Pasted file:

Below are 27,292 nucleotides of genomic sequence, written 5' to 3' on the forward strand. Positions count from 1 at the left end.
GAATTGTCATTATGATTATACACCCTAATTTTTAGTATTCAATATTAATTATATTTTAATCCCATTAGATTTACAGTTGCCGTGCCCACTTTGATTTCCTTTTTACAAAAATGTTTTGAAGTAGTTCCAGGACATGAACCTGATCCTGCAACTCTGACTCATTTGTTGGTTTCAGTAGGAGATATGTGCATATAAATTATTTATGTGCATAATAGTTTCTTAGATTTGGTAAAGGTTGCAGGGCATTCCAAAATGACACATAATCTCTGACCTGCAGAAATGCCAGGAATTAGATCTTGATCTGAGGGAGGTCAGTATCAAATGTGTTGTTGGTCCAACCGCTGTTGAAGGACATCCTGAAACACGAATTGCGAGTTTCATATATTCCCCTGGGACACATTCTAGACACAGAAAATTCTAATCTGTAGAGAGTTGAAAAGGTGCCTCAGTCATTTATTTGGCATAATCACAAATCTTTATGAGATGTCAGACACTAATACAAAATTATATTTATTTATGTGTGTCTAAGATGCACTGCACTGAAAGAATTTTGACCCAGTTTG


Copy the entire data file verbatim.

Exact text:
Below are 27,292 nucleotides of genomic sequence, written 5' to 3' on the forward strand. Positions count from 1 at the left end.
GAATTGTCATTATGATTATACACCCTAATTTTTAGTATTCAATATTAATTATATTTTAATCCCATTAGATTTACAGTTGCCGTGCCCACTTTGATTTCCTTTTTACAAAAATGTTTTGAAGTAGTTCCAGGACATGAACCTGATCCTGCAACTCTGACTCATTTGTTGGTTTCAGTAGGAGATATGTGCATATAAATTATTTATGTGCATAATAGTTTCTTAGATTTGGTAAAGGTTGCAGGGCATTCCAAAATGACACATAATCTCTGACCTGCAGAAATGCCAGGAATTAGATCTTGATCTGAGGGAGGTCAGTATCAAATGTGTTGTTGGTCCAACCGCTGTTGAAGGACATCCTGAAACACGAATTGCGAGTTTCATATATTCCCCTGGGACACATTCTAGACACAGAAAATTCTAATCTGTAGAGAGTTGAAAAGGTGCCTCAGTCATTTATTTGGCATAATCACAAATCTTTATGAGATGTCAGACACTAATACAAAATTATATTTATTTATGTGTGTCTAAGATGCACTGCACTGAAAGAATTTTGACCCAGTTTG